I suspect most of you are fed up with the electronic trade news feeds, feeding us a diet of gloom and doom on the start of RDR.
The low water mark was the "Standard Life predicts IFA extinction within the year" story which was simply a miscommunication between an internal PR and a keen trade journo.
It seems to me that advisers and adviser businesses have always been adaptable, resilient and agile enough to adapt to environment changes.
The establishment in our sector - the largest insurance companies, the banks, the "regulator classes" - has had a decade long antipathy to smaller adviser firms.
But here is the reason why predictions of adviser extinction are just plain wrong.
Advisers like customers.
They like to talk to them, persuade them to get organised and do the right thing for themselves and their families and in that they are the subset of our sector that are truly different.
The historical perspective that the adviser layer of the value chain was the source of mis-selling is just wrong. The heart of the problem was the product structures provided by financial service providers and the front end loading to pay distributors.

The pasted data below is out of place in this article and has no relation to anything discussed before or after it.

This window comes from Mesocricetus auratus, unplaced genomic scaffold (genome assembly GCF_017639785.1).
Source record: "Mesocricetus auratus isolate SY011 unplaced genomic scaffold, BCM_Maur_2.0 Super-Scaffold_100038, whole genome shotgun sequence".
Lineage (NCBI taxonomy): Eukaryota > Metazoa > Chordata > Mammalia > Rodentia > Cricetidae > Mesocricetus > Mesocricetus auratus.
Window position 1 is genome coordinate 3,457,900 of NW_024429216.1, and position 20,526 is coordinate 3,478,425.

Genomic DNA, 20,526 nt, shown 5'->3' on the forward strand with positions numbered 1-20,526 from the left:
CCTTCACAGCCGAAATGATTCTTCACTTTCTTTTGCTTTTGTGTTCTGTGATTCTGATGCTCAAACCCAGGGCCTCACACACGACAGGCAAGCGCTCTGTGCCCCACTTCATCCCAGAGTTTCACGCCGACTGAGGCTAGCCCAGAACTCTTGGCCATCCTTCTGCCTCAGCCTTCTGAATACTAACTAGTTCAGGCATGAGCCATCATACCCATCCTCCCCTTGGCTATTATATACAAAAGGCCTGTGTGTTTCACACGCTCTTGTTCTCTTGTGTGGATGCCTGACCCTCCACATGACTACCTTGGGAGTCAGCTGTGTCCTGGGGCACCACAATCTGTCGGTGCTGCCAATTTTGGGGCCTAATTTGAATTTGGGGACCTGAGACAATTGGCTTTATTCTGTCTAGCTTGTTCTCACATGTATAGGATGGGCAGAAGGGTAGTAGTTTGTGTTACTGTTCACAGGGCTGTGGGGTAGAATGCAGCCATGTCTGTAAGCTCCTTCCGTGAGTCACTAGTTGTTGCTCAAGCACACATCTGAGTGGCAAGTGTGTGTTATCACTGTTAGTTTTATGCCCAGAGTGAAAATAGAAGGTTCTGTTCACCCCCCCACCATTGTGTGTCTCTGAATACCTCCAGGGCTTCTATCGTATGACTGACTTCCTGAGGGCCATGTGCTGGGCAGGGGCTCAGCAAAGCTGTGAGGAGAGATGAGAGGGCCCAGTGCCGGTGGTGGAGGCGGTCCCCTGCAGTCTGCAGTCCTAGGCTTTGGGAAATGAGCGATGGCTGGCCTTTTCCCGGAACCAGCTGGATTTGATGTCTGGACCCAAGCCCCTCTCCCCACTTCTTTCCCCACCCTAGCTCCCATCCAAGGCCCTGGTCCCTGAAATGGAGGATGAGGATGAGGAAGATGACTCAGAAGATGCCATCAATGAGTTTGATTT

The latter was created because providers did not want to absorb marketing and distribution risk. The product defects usually came from the providers' compulsion to shift as many different types of risk to customers. Every product mis-selling scandal had its roots in the product design.
The imminent demise of advisers has been predicted many times before, but they have proved their ability to adapt, even if each shift in the environment sees some falling by the wayside. Clients still have risks that need mitigating and enough of them value the expertise advisers provide, so I'm sure that the prophets of doom will once again be confounded.
John Ritchie is CEO of Ellipse
Advisers in the network will now be able to refer clients struggling to get the right cover to specialist advisers
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